Tuesday, December 11, 2012

Does Iraq Suffer From The Oil Curse?

Iraq is the most oil dependent country in North Africa and the Middle East. More than half of its Gross Domestic Product and almost all of its foreign exchange come from petroleum. That has led to major difficulties with its economy. Some would explain this through the resource curse. That theory holds that countries that are natural resource dependent usually underperform, lack productivity in other parts of the economy, suffer from poor social indicators, poor governance, authoritarianism, and corruption. Having oil does not automatically mean that a nation will run into these problems. There are plenty of countries that have petroleum such as the United States, Canada, and Norway that have prospered. The deciding factors are trying to base development solely upon exploiting that resource, and then how the wealth generated is used and distributed. The resource curse definitely helps explain many of Iraq’s current economic difficulties.

There are several different versions of the resource curse. The four main ones are the rentier thesis, the repression thesis, the rent seeking thesis, and the Dutch Disease. The rentier thesis argues that oil creates regimes, which are not dependent upon their publics. Petroleum brings in so much money that taxes are not necessary to fund the government. That makes countries dependent upon oil, and less accountable and representative of their publics. The result is that there is no social contract formed between the people and the authorities. Petroleum dependence also leads to booms and busts in the economy and government spending. When oil prices are high, public expenditures not only go up, but countries usually over spend, causing inflation. Likewise, when prices go down as they traditionally have, spending has to be dramatically cut. Oil is also capital and technologically intensive, and employs few people. Not only that, but petroleum producing countries usually lack the skilled labor force to work on the industry, and have to import foreign workers meaning there are even fewer jobs available. The huge amount of wealth generated from hydrocarbons, and the large government projects that are started with it open up ample opportunities for corruption. The repression thesis is based upon the idea that oil leads to authoritarian governments. Oil money is used to fund large security forces to keep the elite in power. The rent seeking thesis believes that oil becomes the spoils that factions within countries compete over. Political parties then use the petroleum wealth to create patronage systems to stay in power. For example, they start government programs that are about distributing goods and services to hold onto their followers rather than ones that are about producing things. Finally, the Dutch Disease is based upon the experience of the Netherlands. In the 1960s, it found natural gas in the North Sea, and went on to emphasis it over other industries, which distorted its economy. Nations afflicted by the Dutch Disease see the value of their currency driven up by oil profits, which makes their other exports less competitive as a result. Businesses then start focusing upon sectors that are not affected by the appreciation, and that usually leads to less innovation. The government then steps in by creating high protective tariffs to try to preserve those sectors, which are struggling. The net results it that the agriculture and manufacturing sectors most often get pushed out, and the countries become even more oil dependent. The growing strength of the domestic currency also drives up demand for imports as they become cheaper. The overall affects are countries that on the surface appear rich, but are actually economically hollow, corrupt, have weak bureaucracies, and ruling elites that are intent upon staying in power.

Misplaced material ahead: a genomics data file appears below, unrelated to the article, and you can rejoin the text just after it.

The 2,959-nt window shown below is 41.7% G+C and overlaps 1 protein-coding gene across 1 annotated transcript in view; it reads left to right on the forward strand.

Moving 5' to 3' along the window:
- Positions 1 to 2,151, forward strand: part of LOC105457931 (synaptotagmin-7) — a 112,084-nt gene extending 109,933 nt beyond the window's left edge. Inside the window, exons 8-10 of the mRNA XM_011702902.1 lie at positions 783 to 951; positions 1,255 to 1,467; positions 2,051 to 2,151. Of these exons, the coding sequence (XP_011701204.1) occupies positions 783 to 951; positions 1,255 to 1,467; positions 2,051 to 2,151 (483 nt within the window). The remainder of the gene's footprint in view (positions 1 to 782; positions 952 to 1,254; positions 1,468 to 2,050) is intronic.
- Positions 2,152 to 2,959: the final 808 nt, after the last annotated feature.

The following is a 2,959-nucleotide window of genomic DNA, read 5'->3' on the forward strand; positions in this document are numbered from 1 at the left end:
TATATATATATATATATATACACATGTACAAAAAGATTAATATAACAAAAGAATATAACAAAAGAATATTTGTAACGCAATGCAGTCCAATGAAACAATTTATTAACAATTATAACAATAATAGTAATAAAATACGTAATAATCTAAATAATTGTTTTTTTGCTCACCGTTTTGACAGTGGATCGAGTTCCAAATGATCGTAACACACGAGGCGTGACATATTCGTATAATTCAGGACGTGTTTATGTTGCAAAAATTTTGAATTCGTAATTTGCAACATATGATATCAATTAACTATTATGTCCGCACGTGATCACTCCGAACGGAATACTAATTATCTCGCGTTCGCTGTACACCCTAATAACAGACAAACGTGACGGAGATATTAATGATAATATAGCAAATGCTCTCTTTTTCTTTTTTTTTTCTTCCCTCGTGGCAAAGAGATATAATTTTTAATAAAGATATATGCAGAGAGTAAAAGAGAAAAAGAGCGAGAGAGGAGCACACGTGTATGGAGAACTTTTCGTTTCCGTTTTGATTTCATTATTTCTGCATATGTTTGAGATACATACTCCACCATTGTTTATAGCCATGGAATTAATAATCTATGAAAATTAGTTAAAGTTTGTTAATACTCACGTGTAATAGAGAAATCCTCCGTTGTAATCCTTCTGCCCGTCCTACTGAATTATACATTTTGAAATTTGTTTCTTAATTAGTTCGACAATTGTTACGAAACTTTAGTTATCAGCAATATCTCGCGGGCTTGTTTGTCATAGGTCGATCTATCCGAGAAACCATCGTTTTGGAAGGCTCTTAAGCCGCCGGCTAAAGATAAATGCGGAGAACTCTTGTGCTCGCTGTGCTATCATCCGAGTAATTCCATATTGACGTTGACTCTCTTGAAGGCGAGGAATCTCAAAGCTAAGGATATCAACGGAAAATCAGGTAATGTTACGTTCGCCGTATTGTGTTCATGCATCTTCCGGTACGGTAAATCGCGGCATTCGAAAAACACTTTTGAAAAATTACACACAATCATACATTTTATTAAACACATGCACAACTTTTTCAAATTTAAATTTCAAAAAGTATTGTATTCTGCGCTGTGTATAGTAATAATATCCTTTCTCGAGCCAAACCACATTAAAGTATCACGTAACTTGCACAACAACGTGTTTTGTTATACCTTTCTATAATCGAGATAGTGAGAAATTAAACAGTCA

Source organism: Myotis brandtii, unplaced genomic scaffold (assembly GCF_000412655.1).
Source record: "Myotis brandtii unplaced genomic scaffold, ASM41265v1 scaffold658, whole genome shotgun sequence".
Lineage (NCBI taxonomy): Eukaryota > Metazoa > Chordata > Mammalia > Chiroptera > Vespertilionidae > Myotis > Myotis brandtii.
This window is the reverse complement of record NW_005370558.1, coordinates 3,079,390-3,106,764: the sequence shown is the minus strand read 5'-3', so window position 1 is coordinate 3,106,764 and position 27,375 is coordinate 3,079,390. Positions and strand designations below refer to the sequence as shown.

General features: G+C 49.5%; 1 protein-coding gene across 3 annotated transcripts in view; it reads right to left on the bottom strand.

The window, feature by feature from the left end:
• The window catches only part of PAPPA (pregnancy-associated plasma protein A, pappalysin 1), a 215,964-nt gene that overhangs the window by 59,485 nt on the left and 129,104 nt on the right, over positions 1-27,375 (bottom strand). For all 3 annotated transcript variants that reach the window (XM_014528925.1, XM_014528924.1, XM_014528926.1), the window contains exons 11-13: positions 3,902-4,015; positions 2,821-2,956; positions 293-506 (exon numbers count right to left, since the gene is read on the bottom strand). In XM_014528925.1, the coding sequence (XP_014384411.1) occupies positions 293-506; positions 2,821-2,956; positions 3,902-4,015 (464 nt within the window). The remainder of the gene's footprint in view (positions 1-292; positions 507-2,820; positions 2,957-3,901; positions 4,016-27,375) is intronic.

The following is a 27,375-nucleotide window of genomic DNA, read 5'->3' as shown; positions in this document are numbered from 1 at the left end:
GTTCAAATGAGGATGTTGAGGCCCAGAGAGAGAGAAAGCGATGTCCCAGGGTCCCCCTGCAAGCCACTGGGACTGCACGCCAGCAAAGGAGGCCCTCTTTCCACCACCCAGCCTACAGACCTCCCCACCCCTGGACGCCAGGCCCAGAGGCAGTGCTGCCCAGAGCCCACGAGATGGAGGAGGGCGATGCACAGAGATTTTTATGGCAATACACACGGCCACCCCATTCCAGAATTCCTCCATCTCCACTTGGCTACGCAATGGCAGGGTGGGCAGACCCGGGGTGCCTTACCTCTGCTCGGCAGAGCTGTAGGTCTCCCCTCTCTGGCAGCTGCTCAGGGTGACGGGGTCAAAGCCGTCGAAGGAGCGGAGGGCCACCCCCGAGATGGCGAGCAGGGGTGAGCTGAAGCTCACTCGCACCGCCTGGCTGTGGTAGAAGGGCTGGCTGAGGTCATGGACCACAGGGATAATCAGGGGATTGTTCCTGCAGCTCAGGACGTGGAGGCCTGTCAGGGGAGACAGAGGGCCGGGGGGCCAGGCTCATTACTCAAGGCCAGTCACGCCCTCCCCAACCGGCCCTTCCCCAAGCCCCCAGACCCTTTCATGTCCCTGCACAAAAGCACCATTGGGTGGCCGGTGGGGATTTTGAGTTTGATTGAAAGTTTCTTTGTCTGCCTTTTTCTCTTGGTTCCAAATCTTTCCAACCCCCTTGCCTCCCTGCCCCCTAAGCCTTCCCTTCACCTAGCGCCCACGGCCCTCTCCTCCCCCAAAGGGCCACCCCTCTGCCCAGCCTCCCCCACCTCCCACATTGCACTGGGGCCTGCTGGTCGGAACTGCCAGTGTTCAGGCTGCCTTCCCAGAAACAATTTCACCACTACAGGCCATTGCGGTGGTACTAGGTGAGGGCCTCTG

Iraq appears to have many of the characteristics of a nation struck by the resource curse. First, according to a 2010 study by the International Monetary Fund (IMF), Iraq is the most oil dependent country in the Middle East and North Africa. 60% of its Gross Domestic Product (GDP) and 95% of its foreign exchange comes from petroleum. In comparison, Saudi Arabia, which is the large producer in OPEC, depends upon oil for less than 30% of its GDP and approximately 78% of its revenue. Second, Iraq does not rely upon taxes. They only account for 2% of the government’s income. That means the government is not dependent or connected to the public. Third, public spending and the GDP are directly correlated to oil revenues. For instance, in 2008, Iraq earned $58.79 billion in oil receipts, and had a $72.18 billion budget. That year, its GDP was $86.53 billion. The next year, oil revenues went down to $37.02 billion, driving down the budget to $58.61 billion, and the GDP declined to $65.84 billion. Then in 2010, oil prices went back up, and so did the budget and GDP. That’s a classic example of the boom and bust that oil dependent countries experience. Not only that, but much of the public spending goes towards salaries, pensions, and goods and services provided by the government with only around a quarter being for infrastructure and investment. The Food Ration System for instance, takes 7% of the budget, and is the largest in the world. The state is also the largest employer in the country. Fifth, the reason why the public sector employs so many is because the country’s largest industry, oil, only provides 1% of jobs. The government therefore has to step in, and uses jobs as a form of social service to keep the public content. They are part of vast patronage systems run by the ruling parties, so that they can stay in power. Sixth, Iraq has been ranked one of the most corrupt countries in the world since 2003. In 2012, it was eighth from the bottom of 174 countries in Transparency International’s Corruption Perceptions Index. Seventh, there is a huge pent up demand for products in Iraq after years of wars and sanctions. Most of this spending goes towards imports, and is fueled by government salaries, which are in turn, paid for by oil profits. Those all point to Iraq suffering for the resource curse, but there are some differences. For one, Iraq’s dinar has not seen a large increase in value as the Dutch Disease argues. While there was high inflation in the mid-2000s, the Central Bank has now gotten that under control. It now wants to revalue the currency upwards, but Prime Minister Nouri al-Maliki is opposed. Iraq does not have many tariffs either. There are few protectionist barriers, and those that exist have just been implemented, because the Americans got rid of most of them when it ran the country after the 2003 invasion. That’s a major reason why Iraq’s agriculture and industry have regressed. Iraq has been flooded by cheap imports, which have put out of business many of Iraq’s farmers and factories. Last, Iraq is predicted to be one of the fastest growing economies in the world over the next several years. Bank of America and Merrill Lynch estimated that Iraq’s GDP would grow 10.5% in 2012 and 8.2% in 2013. That’s due to the massive government spending that is going into affect with high oil prices. That is the opposite of most oil dependent countries that have traditionally underperformed compared to others that do not rely upon natural resources. There are far more characteristics of the oil curse apparent in Iraq than not. Oil affects the economy, government, and society. It has created a country that depends upon oil for growth and a large public sector that is responsible for goods, services, and jobs. It also helps keep the ruling parties in power, and provides them with plenty of money to pocket as well.